Vanguard shows 3.2m flatbed

Vanguard Europe, which is a subsidiary of Durst, used the Fespa show to introduce its latest UV flatbed printer, the VK3220T-HS. 

The Vanguard VK3220T-HS a fairly straightforward mid-range flatbed with a bed size of 3.2 x 2m, which is a fairly standard size for the European market. For now it’s only available in Europe but will roll out more slowly to the rest of the world.

However, this printer does boast a couple of interesting features. The first of these is its very flexible approach to upgradeability. It uses Kyocera KJ4A printheads, giving it up to 1800 dpi with a 4 picoliter native drop size. These heads have been configured with two channels per head so the base model comes with two heads for four colours – CMYK.

But that’s just the start. It’s possible to add another head to this for light cyan and light magenta, plus another head with two white channels and a fifth head with two varnish channels. On top of this, customers can add one or two extra rows of heads, for up to 15 printheads in total. This gives a maximum speed of 360sqm/hr though 162 sqm/hr appears to be a more realistic production speed.

It’s completely field-upgradeable so that customers can start with the base model and then add more colours and productivity as their business grows and can choose whether to prioritise colours over speed, or both. This does mean that the printer will end up with a mix of printheads with variations in their performance because of their age and usage. But Abimael Meda, technical and service manager for Vanguard Europe, says: “We can work around the different ages of the heads by adjusting the voltages and temperatures and so on.”

The inks are LED UV curable, with a water cooling system for the LED arrays to ensure longer life and less maintenance. The LEDs are guaranteed for 50,000 hours.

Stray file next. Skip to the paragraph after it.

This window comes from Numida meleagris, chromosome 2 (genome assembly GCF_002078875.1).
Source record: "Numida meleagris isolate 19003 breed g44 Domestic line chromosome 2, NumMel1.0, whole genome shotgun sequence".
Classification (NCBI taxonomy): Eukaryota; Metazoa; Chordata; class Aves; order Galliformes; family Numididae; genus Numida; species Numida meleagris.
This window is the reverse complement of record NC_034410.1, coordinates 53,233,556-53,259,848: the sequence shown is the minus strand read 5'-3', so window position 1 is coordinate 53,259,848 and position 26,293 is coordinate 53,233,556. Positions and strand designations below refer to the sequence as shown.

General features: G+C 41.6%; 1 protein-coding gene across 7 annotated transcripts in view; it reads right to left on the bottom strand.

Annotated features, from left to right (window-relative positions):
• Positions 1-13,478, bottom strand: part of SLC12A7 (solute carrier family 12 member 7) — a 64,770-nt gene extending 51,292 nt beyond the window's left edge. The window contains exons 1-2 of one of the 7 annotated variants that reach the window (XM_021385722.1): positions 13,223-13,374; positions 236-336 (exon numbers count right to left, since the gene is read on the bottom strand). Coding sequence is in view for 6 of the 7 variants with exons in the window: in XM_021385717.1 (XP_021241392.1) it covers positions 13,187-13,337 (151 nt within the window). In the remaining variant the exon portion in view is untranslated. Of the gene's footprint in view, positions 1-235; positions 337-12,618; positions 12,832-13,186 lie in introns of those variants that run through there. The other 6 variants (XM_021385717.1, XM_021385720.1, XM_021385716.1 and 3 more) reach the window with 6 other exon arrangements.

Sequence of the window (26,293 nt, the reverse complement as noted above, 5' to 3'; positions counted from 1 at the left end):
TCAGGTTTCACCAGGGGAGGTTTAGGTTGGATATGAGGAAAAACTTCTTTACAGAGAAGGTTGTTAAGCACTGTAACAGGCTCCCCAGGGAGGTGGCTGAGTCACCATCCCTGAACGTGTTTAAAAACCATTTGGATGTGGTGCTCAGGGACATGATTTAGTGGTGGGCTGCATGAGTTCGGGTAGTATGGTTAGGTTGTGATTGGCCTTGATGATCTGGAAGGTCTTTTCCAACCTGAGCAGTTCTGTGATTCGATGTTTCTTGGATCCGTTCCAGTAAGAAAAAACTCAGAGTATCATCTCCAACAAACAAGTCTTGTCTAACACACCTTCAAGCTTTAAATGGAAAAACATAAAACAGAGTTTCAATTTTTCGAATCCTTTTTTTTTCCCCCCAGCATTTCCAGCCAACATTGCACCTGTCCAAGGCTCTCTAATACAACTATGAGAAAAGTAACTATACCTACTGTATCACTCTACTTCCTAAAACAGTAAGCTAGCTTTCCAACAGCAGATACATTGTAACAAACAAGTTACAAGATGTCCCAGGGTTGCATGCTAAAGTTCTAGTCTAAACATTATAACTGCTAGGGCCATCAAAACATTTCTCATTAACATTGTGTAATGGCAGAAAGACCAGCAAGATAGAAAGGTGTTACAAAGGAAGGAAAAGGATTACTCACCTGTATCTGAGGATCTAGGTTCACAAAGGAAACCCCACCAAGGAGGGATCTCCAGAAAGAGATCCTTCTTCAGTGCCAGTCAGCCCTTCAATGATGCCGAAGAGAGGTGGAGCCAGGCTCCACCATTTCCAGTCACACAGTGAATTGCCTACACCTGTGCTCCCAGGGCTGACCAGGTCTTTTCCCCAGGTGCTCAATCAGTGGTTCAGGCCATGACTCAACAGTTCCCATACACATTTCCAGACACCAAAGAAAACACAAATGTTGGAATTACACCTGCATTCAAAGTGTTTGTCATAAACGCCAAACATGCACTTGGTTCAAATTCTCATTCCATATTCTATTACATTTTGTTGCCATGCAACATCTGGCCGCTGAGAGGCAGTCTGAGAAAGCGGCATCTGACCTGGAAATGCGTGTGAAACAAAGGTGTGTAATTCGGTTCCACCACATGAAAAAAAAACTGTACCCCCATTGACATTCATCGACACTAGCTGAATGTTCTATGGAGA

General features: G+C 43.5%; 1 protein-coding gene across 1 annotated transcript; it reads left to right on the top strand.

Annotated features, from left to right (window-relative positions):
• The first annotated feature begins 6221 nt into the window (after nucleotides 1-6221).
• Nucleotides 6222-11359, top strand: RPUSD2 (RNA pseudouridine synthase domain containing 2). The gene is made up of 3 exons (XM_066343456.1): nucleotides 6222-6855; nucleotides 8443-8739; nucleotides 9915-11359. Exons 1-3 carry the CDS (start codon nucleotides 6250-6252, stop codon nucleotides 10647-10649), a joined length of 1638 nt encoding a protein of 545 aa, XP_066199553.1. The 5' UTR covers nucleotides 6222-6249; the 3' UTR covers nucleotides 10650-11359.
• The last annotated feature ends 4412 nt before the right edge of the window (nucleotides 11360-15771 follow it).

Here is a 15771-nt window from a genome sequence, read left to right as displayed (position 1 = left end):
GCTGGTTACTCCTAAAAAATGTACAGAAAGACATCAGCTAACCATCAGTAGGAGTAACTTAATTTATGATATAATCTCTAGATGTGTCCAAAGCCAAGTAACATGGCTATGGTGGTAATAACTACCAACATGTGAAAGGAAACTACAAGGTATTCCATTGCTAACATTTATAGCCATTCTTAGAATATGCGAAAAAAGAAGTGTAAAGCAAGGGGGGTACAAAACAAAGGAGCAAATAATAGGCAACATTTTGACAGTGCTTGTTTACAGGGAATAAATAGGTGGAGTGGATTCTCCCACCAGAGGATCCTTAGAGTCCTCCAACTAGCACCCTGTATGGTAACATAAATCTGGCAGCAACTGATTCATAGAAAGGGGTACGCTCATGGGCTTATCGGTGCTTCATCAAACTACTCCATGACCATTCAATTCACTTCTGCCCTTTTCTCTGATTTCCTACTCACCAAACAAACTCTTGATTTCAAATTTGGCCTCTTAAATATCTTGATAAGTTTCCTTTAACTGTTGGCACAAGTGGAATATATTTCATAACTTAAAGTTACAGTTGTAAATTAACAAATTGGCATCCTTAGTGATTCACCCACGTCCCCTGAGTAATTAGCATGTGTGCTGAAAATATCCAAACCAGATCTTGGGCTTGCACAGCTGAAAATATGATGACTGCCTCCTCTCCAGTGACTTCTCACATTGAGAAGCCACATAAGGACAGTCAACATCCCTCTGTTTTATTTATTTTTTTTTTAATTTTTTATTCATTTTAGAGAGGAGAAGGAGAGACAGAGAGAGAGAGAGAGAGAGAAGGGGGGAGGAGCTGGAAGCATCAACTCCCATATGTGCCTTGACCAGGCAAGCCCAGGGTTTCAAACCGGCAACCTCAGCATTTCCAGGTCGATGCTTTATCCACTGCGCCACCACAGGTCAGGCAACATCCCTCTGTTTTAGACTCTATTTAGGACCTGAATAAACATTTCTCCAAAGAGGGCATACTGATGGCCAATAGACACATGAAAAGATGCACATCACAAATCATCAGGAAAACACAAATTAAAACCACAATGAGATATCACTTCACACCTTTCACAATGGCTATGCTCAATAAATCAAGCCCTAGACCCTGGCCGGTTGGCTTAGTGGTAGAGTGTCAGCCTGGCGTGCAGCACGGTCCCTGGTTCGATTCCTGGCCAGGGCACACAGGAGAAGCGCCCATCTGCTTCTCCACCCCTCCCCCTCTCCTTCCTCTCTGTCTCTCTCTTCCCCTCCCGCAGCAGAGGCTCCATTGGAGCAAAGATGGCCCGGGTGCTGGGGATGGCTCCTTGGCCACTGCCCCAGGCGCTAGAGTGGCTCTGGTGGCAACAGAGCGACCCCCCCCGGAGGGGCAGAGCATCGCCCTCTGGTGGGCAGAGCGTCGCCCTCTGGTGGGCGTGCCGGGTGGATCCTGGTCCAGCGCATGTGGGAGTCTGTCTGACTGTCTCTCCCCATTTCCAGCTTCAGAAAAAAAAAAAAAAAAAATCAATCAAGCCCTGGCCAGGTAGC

It appears to be a solidly built machine and uses a magnetic rail system for the carriage that should guarantee higher accuracy, as well as a Renishaw encoding system for more precise movements. The bed is split into six vacuum zones, driven by two 2.2kw motors.

Vanguard itself is an American printer manufacturer that Durst acquired back in 2020 to give it a better footprint in the North American market. Whilst Durst mainly produces expensive high-end hybrid printers, Vanguard concentrates on the more cost-conscious end of the market. So Durst has set up Vanguard Europe to exploit this synergy in its home markets, using it’s more affordable range of printers to attract customers into the Durst eco-system.

That brings us to the second interesting angle to this printer. Despite being a Vanguard printer, this is not an American-made machine. It is designed and assembled at vanguard’s European headquarters in the Kraftwerk building next to Durst’s own Global HQ in Brixen, South Tyrol, Italy. That means that even though this is supposed to be a cheaper alternative, it still benefits from Durst’s exacting approach to manufacturing.

More importantly, the Vanguard machines come with Durst’s excellent RIP and access to the full Durst portfolio of software, including its web-to-print, MIS and system analytics. That will count for more as customers choose to upgrade the productivity of this printer and have to prepare and push jobs faster through the print queue. And it also means that if customers later opt for a Durst printer, then they already have the software with no need to retrain their staff.

To underscore this synergy, Vanguard has worked with Zanzotti Industrial Design to develop a consistent and more understated look for its printers. Zanzotti has previously done the same for Durst’s own portfolio. 

You can find further information on the printers from and the software from



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